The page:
In many cases, one Minnesota parent may be required to pay child support to the other parent following a divorce. There are a few ways that parents can come to an agreement regarding child support. These include informal negotiations, out-of-court alternative dispute resolution proceedings and an order determined by a court.
Informal negotiations often work well for parents who are willing to work together. The ultimate goal is to come to a settlement agreement. Although parents often have attorneys to assist with this process, some parents may be able to come to an agreement on their own.
Alternative dispute resolution proceedings can also lead to a child support agreement. These include collaborative law and mediation. ADR proceedings may be particularly useful for parents who are having trouble working together but still need to resolve key issues related to child support. Even though ADR processes are more guided than informal negotiations, parents can still have a more active role in coming to a child support agreement, meaning both parties are more likely to be happy with the agreement. If no agreement can be reached, the parents could go through arbitration where a third party makes a decision after hearing both parents' sides, although this is relatively rare in these types of proceedings.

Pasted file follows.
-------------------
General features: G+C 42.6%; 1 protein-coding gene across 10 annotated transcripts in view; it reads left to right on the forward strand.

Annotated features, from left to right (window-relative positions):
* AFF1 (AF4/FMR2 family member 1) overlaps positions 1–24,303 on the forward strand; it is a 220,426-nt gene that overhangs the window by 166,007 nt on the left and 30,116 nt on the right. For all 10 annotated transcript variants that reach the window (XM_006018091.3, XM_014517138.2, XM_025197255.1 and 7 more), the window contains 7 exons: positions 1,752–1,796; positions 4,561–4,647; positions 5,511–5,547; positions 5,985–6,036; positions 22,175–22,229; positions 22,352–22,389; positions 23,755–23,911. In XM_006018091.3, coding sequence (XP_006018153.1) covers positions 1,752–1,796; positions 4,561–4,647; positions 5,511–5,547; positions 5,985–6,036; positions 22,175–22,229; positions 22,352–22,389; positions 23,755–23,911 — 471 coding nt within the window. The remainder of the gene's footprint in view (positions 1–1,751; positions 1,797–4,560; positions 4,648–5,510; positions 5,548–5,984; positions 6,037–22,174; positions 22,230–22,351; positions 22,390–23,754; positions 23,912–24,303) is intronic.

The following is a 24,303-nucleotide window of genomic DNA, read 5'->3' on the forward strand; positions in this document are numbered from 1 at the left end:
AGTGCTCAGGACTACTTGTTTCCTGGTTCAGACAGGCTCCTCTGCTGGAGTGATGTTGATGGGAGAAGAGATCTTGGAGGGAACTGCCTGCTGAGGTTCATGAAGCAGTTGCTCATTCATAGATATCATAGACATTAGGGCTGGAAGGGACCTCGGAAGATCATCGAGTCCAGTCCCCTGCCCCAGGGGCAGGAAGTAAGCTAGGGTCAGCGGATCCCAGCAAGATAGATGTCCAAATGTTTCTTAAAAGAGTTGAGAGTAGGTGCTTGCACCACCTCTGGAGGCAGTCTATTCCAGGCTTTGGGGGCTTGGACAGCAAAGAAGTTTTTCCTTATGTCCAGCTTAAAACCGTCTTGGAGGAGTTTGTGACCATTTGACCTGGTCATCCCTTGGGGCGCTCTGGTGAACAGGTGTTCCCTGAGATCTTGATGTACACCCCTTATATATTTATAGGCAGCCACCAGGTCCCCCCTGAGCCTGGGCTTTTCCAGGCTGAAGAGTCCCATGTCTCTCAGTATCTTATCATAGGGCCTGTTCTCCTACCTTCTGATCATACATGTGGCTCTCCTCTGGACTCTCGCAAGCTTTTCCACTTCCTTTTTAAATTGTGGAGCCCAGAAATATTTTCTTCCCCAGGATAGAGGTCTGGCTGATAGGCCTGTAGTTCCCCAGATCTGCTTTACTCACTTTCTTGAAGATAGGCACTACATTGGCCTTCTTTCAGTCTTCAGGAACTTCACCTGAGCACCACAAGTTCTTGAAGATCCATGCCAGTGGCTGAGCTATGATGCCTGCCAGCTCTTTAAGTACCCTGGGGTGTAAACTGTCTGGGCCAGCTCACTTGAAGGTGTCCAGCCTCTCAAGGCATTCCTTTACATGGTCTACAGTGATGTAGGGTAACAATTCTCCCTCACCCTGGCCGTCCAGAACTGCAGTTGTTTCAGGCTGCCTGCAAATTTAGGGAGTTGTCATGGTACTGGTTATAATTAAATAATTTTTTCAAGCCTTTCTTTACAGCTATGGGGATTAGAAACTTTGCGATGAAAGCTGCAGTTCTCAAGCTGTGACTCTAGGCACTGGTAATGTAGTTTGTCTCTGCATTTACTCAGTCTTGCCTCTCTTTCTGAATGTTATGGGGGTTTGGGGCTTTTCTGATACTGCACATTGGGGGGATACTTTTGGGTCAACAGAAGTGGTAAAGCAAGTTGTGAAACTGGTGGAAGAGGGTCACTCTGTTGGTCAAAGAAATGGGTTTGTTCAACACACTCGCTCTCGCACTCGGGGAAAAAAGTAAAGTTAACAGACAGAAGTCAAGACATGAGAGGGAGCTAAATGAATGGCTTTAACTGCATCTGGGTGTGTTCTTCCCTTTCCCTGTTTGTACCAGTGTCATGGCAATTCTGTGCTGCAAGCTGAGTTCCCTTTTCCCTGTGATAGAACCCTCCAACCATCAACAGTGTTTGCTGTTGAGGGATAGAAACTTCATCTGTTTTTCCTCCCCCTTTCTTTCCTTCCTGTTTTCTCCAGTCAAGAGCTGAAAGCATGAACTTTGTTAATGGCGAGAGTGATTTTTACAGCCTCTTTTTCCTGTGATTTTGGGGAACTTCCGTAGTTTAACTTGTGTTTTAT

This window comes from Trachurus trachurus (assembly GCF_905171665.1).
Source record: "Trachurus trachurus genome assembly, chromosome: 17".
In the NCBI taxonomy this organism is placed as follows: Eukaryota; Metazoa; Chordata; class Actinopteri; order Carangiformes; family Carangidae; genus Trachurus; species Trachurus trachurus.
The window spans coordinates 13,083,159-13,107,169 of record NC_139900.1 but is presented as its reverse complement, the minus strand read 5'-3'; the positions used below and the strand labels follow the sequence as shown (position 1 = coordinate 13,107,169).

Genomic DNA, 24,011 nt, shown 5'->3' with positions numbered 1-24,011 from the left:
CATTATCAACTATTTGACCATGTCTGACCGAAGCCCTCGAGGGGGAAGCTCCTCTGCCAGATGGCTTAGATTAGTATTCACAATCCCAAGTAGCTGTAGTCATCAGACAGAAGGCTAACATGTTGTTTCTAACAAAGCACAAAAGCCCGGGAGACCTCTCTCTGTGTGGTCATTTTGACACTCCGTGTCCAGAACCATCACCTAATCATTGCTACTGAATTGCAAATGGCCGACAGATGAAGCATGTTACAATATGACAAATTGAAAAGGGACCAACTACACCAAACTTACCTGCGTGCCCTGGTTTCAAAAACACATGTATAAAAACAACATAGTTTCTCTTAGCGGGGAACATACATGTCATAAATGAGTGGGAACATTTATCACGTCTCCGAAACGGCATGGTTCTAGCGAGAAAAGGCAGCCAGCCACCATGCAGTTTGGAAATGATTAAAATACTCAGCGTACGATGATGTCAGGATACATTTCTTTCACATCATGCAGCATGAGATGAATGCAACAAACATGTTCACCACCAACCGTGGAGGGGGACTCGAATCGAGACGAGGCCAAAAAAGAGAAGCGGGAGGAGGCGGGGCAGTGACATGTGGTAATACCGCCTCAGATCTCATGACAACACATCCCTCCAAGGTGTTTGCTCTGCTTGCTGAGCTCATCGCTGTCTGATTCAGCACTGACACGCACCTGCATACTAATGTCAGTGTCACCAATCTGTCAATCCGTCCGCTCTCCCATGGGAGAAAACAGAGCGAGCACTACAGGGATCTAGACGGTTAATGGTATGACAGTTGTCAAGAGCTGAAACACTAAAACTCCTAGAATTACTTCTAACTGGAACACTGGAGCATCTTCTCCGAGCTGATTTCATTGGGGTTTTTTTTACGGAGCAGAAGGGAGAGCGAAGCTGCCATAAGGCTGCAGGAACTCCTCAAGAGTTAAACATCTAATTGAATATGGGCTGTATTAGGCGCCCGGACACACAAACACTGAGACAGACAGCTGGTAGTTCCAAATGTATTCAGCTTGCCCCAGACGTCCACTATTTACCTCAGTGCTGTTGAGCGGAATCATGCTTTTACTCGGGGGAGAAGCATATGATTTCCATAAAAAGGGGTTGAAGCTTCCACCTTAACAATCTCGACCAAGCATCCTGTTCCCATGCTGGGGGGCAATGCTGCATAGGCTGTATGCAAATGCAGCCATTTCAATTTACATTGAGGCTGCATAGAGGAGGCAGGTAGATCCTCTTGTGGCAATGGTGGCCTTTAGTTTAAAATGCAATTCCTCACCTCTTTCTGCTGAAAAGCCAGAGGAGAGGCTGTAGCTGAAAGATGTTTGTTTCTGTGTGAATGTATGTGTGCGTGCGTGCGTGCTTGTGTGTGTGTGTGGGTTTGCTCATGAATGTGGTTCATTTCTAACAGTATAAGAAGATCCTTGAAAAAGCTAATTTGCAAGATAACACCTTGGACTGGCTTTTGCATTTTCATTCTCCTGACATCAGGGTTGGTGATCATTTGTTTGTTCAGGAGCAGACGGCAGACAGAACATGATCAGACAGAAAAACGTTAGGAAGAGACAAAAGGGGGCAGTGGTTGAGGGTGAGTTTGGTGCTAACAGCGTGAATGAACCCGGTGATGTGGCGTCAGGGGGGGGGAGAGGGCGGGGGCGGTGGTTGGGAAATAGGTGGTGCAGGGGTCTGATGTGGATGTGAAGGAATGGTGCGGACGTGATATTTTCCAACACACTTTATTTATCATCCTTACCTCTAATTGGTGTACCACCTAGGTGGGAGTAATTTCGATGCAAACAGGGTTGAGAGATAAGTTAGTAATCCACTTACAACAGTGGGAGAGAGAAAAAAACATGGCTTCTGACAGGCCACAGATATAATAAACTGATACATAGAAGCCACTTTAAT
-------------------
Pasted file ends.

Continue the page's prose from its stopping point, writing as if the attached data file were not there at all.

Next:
Regardless of what how parents reach a child support agreement, a court may still have to review the agreement to ensure that it is valid. Generally, the agreement needs to meet the state's child support guidelines, which take a number of factors into consideration,. If a court does not find a child support agreement valid, the parties' respective family law attorneys can review the agreement and make the appropriate changes.